Antonio Manzo has deep connections to St. Helena, where he has worked and raised his family for many years. Unfortunately for Manzo, he may soon be forced to uproot his family and relocate. Manzo currently resides in the Vineland Vista Mobile Home Park in St. Helena, where half of the park’s residents have been forced from their homes in recent months.
On Nov. 19, the park’s occupants filed suit to block the closing of the place that they call home, claiming that the attempt by owners Kathryn Hall and Hall Vineland Property to close the park is illegal and that the owners are violating laws regarding mobile home parks. Tenants aren’t demanding much more than for the park to remain open. “That’s the key, certainly, because the purpose of bringing the lawsuit is to prevent what we think is an unlawful closure that will displace families that have lived there for years,” California Rural Legal Assistance representative Ilene Jacobs says.
Residents stated in the complaint that the park owners, who bought the property in 2008, pressured them to leave the trailers to circumvent state law procedures and retaliated against those who didn’t leave by raising rents by 20 to 29 percent. The complaint also alludes that the efforts were discriminatory toward the predominantly Latino residents of the park, many of whom work in the Napa Valley vineyards.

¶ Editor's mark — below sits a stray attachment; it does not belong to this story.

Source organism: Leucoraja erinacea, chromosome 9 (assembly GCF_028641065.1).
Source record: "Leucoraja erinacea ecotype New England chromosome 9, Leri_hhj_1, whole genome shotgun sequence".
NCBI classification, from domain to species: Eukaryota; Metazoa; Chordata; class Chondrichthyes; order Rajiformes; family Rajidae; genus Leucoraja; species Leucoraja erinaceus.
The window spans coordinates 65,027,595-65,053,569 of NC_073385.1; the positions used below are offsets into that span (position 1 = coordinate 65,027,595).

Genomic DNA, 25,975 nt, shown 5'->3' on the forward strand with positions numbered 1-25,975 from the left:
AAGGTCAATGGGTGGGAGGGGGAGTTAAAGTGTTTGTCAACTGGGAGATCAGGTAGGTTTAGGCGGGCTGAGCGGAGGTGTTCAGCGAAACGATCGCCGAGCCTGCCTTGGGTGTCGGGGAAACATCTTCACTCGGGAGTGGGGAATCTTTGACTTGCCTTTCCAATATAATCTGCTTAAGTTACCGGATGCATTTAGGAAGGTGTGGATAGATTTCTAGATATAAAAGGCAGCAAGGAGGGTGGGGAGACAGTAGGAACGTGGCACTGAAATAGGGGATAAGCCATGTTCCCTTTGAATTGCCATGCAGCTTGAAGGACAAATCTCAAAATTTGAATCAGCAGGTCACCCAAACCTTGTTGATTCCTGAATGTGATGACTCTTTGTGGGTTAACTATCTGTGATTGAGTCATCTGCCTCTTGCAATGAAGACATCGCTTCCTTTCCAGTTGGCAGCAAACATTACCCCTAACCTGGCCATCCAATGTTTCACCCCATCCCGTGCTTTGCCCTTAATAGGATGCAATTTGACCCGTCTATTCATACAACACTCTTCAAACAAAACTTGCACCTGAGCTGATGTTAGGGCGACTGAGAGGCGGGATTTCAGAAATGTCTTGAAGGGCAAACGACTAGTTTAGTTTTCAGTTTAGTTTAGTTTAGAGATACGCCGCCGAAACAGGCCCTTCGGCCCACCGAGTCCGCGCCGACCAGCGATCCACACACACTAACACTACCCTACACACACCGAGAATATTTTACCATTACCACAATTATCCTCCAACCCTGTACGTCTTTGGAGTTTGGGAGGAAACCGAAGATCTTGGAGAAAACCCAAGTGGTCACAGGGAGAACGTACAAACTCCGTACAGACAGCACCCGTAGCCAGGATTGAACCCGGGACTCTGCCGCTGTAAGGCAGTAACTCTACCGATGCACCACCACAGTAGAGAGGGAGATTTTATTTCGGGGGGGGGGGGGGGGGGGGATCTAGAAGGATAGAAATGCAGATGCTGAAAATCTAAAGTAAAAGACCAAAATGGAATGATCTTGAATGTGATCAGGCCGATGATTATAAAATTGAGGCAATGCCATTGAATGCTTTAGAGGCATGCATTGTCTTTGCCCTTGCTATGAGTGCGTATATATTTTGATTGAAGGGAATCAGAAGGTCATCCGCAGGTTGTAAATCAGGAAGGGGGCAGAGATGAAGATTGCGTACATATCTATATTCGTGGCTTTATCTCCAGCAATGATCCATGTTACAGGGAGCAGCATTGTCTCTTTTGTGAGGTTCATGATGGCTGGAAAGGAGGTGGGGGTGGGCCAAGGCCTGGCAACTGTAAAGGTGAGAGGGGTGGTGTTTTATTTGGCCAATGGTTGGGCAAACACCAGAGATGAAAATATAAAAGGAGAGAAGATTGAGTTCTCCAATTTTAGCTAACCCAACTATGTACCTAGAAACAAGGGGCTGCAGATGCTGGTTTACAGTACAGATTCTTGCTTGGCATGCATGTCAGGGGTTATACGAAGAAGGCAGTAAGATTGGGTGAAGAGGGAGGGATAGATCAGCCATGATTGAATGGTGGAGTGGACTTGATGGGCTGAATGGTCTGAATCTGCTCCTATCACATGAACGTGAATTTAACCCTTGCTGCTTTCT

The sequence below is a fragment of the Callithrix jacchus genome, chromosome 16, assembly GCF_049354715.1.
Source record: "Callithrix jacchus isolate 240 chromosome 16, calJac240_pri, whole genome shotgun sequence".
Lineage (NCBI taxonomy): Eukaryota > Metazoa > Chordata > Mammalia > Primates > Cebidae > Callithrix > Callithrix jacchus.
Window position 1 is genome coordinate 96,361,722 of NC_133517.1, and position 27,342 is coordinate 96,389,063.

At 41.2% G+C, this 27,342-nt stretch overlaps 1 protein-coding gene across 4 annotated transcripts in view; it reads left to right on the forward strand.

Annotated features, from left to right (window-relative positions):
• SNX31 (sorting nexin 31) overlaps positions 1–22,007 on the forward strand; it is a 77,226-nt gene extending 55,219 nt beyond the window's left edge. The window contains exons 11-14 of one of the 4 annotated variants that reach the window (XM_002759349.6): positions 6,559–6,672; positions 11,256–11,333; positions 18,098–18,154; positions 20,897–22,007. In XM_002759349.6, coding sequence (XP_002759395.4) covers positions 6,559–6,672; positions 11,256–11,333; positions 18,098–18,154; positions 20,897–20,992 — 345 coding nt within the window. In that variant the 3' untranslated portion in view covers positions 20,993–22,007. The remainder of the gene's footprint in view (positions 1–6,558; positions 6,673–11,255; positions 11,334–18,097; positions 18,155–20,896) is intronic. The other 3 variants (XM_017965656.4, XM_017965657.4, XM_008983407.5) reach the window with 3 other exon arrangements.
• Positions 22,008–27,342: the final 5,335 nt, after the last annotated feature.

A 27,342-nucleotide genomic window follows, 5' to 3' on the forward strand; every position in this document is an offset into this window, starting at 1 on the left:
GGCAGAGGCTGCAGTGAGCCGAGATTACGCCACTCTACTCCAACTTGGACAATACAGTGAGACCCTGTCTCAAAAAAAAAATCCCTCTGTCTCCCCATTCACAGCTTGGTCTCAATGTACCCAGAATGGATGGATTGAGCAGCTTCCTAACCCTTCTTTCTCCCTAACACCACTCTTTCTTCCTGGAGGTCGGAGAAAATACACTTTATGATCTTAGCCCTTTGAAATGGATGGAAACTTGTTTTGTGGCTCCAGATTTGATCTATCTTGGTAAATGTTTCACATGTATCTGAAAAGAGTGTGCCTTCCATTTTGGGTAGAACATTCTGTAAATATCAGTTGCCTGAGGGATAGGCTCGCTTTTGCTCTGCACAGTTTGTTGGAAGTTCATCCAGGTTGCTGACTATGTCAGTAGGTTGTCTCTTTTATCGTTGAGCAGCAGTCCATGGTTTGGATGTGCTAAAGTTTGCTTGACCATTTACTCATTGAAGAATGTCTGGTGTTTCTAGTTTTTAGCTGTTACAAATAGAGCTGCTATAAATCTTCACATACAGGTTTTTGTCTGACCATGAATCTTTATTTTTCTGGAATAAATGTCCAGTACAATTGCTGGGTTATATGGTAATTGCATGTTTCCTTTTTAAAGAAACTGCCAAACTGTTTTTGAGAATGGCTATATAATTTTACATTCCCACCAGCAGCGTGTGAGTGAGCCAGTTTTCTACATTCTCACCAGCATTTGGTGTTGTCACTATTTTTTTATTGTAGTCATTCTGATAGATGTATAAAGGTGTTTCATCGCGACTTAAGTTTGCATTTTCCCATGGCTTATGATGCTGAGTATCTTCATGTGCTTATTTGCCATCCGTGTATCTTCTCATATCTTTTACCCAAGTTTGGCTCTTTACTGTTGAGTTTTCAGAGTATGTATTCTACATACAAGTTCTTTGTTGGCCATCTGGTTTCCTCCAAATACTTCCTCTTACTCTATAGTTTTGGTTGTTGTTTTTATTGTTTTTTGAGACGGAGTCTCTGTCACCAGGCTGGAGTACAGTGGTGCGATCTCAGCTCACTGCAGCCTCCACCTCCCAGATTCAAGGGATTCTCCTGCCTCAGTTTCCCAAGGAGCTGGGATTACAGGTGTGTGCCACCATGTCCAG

Vineland Vista isn’t the only mobile home park that has been closed to clear land for resorts or other tourism efforts recently. “All of the residents are looking for an opportunity to be part of St. Helena,” Manzo says, “and we need affordable housing,” Manzo says.
But affordable housing may be out of the question in Napa County. According to a recent report from the California Building Industry Association listing the 190 least affordable metro areas to live, Napa County is home to the 14th least affordable housing market in the nation. (Sonoma County is not far behind at 21st, and Marin County ranks second, behind New York City.)
The future of the Vineland Vista case is still uncertain. “We hope we can reach a settlement that will satisfy everyone,” Jacobs explains, “but it’s so early it’s hard to say. We want the best results for our clients. We want them to be able to live in this community where they have lived for a long time.”
As for his personal future, “I love St. Helena,” Manzo says, “and I would like to spend the rest of my life here.”